What I Read: The Almost Moon

” ‘Mom’s different, right?’ I asked.

I couldn’t see my father’s face clearly in the dark, so I watched the tops of the fir trees, which were outlined by the blue night.

‘I like to think that your mother is almost whole,’ he said. ‘So much in life is about almosts, not quites.’

‘Like the moon,’ I said.

There it hung, a thin slice still low in the sky.

‘Right’, he said. ‘The moon is whole all of the time, but we can’t always see it. What we see is an almost moon or a not-quite moon. The rest is hiding just out of view, but there’s only one moon, so we follow it in the sky. We plan our lives based on its rhythms and tides.’


I knew I was supposed to understand something from my father’s explanation, but what I came away with was that, just as we were stuck with the moon, so too were we stuck with my mother. Wherever I’d travel, there she’d be.”

(Excert from The Almost Moon by Alice Sebold.)

And so this is where the title of the book came. I always wonder about that until I find the spot in the story where the explanation lives.

I had a hard time with this one. The story starts when Helen, the main character, kills her mother. Yeah, just like that. She is caring for the aged and ailing Clair and she just suffocates her with a hand towel. No premeditation. No understanding of motive. And then the story unfolds from there. Clair’s history of mental illness as Helen grows up. The toll that takes on the family. The way in which the neighbors react. Most importantly, the love/hate relationship between Helen and her mother.

If you don’t know the name, Sebold is the author of The Lovely Bones. I devoured that one when it came out. I love her writing. The flow of it, the colors and tone with which she writes just speak to me. And The Lovely Bones had that haunting quality that just sucked me in. It’s not the The Almost Moon wasn’t excellent. I just had a struggle with the story. I could understand the story, but I never quite identified with the main character. I’ve never had any desire to kill anyone. And while I resented my mother’s illness and deterioration from lung disease, I never could have killed her. I loved her fiercely. I still do. I cannot identify with Helen.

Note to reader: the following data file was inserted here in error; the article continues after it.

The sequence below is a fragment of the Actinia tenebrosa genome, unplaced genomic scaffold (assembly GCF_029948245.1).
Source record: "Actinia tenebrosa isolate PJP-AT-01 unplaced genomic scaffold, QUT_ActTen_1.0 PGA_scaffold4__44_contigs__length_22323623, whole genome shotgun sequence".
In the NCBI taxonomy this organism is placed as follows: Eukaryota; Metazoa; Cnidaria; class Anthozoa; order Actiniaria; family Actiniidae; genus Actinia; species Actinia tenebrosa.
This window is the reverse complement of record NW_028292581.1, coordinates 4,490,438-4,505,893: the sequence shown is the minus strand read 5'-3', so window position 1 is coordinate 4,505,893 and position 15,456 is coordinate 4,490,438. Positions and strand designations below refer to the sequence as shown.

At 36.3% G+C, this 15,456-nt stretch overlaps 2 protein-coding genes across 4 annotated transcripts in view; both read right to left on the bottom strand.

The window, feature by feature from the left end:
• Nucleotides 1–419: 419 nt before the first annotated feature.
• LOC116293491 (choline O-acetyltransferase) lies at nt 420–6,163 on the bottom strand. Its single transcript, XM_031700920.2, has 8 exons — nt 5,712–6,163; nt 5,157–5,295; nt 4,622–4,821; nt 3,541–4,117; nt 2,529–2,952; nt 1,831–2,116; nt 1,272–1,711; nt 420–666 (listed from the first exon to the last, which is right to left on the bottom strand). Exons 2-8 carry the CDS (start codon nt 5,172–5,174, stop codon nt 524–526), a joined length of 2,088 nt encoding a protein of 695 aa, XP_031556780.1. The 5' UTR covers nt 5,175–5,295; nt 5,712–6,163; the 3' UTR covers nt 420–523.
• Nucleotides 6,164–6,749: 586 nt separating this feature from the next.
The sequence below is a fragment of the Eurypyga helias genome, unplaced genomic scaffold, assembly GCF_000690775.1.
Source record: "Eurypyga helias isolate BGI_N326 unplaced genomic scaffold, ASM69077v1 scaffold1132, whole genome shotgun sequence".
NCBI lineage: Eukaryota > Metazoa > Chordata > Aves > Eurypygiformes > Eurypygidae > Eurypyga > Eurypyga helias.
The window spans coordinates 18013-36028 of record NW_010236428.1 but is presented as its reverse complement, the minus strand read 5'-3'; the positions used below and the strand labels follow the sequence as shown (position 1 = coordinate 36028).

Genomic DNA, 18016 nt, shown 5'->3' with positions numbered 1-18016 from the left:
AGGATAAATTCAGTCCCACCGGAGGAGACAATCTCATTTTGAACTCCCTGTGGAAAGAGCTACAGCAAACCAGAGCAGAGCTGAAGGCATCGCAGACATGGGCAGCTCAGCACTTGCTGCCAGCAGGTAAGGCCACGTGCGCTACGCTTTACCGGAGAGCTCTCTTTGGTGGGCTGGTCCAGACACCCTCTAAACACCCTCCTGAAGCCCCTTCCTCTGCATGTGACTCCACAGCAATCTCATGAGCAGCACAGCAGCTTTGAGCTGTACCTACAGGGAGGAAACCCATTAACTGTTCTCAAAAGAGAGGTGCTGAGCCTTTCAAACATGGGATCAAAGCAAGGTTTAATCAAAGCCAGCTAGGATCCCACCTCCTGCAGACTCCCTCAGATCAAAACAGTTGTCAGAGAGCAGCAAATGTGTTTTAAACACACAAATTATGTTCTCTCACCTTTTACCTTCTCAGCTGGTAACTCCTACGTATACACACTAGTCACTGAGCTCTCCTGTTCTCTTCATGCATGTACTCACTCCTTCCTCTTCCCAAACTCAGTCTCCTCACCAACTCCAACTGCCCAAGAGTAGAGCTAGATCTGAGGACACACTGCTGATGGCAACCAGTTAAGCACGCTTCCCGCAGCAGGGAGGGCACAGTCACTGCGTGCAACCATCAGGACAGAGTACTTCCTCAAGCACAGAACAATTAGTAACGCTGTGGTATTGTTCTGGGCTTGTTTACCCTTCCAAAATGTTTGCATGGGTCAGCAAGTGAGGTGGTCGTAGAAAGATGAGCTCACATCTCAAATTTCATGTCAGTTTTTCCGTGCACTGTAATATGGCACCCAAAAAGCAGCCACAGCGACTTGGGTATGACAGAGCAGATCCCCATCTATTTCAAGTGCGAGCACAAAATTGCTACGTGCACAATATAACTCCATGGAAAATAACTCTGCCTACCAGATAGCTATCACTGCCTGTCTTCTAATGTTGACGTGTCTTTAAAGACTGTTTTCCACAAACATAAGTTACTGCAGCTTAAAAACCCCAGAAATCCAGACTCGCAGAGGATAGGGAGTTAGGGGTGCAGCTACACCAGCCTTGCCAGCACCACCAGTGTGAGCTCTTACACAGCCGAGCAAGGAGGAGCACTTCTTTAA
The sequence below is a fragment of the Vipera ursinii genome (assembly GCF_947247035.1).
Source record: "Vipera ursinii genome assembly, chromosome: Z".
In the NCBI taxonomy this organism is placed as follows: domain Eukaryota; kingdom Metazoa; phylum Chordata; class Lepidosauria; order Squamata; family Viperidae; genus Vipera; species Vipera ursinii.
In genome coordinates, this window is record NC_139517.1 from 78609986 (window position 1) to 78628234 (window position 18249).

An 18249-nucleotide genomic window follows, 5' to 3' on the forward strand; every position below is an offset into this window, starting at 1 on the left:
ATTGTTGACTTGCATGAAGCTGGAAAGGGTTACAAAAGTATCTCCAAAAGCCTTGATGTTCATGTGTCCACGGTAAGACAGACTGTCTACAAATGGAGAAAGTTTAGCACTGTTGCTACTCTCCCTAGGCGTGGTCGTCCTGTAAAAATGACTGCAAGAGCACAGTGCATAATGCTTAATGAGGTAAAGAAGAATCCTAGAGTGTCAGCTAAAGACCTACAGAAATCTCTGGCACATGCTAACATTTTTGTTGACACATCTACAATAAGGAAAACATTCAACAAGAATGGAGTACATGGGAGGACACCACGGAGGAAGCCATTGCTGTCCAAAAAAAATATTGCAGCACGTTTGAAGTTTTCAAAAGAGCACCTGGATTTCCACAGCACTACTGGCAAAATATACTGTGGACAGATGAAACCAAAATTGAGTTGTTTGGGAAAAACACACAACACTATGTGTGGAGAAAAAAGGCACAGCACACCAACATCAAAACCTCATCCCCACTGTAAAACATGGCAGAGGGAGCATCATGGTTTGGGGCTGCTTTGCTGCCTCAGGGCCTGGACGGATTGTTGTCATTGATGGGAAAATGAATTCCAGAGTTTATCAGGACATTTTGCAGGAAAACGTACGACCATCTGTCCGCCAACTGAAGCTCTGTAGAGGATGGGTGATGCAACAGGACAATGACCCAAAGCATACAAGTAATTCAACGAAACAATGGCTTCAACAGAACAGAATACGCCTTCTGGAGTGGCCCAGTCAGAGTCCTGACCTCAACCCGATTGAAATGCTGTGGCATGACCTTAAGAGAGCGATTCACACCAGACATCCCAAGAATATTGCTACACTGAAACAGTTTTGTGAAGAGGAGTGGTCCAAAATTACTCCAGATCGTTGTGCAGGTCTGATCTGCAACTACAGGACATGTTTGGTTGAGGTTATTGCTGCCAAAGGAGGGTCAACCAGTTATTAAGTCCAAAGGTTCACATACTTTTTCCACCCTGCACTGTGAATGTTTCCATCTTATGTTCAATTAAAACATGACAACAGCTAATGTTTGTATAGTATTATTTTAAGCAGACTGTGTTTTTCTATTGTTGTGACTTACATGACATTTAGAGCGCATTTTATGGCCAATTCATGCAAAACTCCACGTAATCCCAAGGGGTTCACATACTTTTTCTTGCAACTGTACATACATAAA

All of this has precipitated the ponderance of those figures in our culture that we hold sacred. The Mother among them. We refer to this all of the time. When Casey Anthony was found not guilty of murdering her own toddler, it was said numerous times that people just could not wrap their heads around the concept that a mother could be anything but the image of love and nurturing. Mothers are not supposed to be human. Are perfect. Show no sense of self and no weakness, save for their children. I can remember fighting with my own mother like you could not believe. We were so much alike, though I didn’t realize it then, but the problem is that two people like me usually do not get along with one another. But since she’s been gone, I cannot find a single fault with her. It’s like I’ve blocked it out. Because she was a mother. Because she was my mother. Is this why I cannot identify with Helen?

I don’t know. I need to think on this one some more. In the meantime, check out this book. The writing is great, even if the story is baffling to me.


2 thoughts on “What I Read: The Almost Moon

  1. This means so much more from an English teacher who probably grades book reviews all of the time. Ha! I have a couple more that I’m working on, incidentally.

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